The 1972 Olympics basketball gold medal game was a classic before it even started. The Soviet Union played the underdog United States in probably the most remarkable Olympic game in history.
In the final six minutes of the game, the U.S. worked its way up from an eight-point deficit to a one-point deficit. Then, with just three seconds left, a USSR player fouled U.S. player Doug Collins so hard that he knocked him the fuck out. But Collins quickly recovered, and with the coach telling him that if he could walk, he could shoot free throws, he nervously approached the line knowing that if he made those two shots, the U.S. would be in the lead.
Real athletes laugh at petty injuries like decapitation.
Collins easily sank both shots, putting the U.S. up 50-49 with a mere three seconds left to play. The seconds ticked down, and the U.S. took the gold! Only, wait a minute, that's not right -- what actually happened is that the Soviets tried to call a timeout during Collins' second foul shot. For those of you who don't know, you can't do that in basketball, so the ref signaled to simply play on, and so they did ... for two seconds, until a second ref recognized the timeout with one second left, because the Soviet coach ran onto the court, also known as another foul that for some reason wasn't called.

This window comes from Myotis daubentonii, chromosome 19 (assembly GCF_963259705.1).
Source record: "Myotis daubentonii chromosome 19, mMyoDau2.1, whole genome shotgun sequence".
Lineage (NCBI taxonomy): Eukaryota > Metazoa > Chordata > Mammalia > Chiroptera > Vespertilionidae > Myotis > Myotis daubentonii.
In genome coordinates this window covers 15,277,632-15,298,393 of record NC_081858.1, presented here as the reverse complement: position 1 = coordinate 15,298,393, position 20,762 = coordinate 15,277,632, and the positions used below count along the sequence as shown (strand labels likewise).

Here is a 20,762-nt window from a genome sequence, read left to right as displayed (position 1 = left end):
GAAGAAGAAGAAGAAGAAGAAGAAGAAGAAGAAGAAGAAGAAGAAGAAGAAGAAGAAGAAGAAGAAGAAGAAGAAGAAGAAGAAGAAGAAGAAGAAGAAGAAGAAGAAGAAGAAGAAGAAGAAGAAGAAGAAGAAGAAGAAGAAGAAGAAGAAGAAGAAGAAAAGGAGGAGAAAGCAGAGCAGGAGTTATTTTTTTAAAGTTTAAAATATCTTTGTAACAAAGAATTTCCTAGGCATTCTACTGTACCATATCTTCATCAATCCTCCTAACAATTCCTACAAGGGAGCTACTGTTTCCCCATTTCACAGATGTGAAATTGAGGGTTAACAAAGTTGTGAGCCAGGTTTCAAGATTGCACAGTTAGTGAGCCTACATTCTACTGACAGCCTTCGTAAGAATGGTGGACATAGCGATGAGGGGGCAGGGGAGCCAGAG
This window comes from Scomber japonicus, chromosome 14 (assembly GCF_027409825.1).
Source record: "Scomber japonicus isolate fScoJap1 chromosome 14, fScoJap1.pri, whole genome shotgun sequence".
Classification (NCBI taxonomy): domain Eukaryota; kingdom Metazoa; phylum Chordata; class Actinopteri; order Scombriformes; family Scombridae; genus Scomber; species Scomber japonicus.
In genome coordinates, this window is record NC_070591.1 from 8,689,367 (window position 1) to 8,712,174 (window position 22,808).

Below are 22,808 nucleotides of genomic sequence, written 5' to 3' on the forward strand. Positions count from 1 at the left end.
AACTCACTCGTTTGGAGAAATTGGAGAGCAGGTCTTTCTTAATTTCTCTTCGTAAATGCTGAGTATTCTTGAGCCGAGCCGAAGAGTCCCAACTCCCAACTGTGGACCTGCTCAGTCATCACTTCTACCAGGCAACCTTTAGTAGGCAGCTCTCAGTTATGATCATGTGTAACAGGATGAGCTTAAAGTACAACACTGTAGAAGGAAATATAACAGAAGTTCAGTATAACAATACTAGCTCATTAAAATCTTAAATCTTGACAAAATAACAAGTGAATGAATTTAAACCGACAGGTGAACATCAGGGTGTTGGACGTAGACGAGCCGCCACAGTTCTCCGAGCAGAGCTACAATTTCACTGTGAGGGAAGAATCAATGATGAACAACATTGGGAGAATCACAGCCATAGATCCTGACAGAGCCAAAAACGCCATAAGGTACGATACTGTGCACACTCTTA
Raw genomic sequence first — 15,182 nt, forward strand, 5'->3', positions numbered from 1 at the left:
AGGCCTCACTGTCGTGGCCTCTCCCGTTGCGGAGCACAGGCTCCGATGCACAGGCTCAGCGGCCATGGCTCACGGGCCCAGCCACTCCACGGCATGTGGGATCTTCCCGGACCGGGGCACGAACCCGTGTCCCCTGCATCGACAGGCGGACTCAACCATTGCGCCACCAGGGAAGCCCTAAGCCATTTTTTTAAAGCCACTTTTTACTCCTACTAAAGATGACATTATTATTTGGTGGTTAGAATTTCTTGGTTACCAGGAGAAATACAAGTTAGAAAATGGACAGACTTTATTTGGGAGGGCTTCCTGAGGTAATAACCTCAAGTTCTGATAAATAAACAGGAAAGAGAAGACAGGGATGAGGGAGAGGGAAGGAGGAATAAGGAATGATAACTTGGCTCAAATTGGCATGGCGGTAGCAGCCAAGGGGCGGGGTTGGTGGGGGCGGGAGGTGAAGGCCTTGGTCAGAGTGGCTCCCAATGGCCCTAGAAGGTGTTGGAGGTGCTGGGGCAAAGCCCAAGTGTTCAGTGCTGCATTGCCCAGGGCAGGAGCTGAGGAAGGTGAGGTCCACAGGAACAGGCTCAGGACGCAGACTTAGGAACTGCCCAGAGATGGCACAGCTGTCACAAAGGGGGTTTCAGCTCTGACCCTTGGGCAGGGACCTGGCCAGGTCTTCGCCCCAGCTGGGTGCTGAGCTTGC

"Sir, you cannot come out onto the c- is that a sword? Sir, you cannot have a sword here."
But the bullshit storm didn't subside there. There was only one second left on the clock until William Jones, head of the International Amateur Basketball Federation, told the scoreboard officials to set it to three seconds ... even though he had absolutely no authority whatsoever to do so, which he later openly admitted.
So now, with triple the amount of time left, the Soviets got the ball and the game restarted. A Soviet player hurled the ball down court and missed, just as the buzzer went off. The Americans had won their unprecedented eighth gold medal in a row!
STDs didn't exist in 1972, which is why roughly half of Generation X was conceived that night.
Only, wait a minute, that's still not right ... officials then decided that, oh shit, they never reset the clock to three seconds. So there were still a mere three seconds left to play -- two seconds of which had already been played, twice. In the confusion of getting the players back onto the court again and one last questionable call by a ref just for good measure, Russian player Aleksandr Belov promptly went in and pulled a quick layup for an official Soviet win, 51-50.
Needless to say, the U.S. team was less than pleased with the result. So much so that they didn't even bother to show up to the awards ceremony to accept their silver medals.
Because nothing says "Go fuck yourself" like a large, awkward empty space.
In fact, they still won't accept them to this day, 40 years later. It's been so long that most of the medals have been lost -- they found some of them in the basement of some dude's house, but the rest were presumably pawned for coke and prostitute money long ago. But it won't matter anyway, because the players will never get them.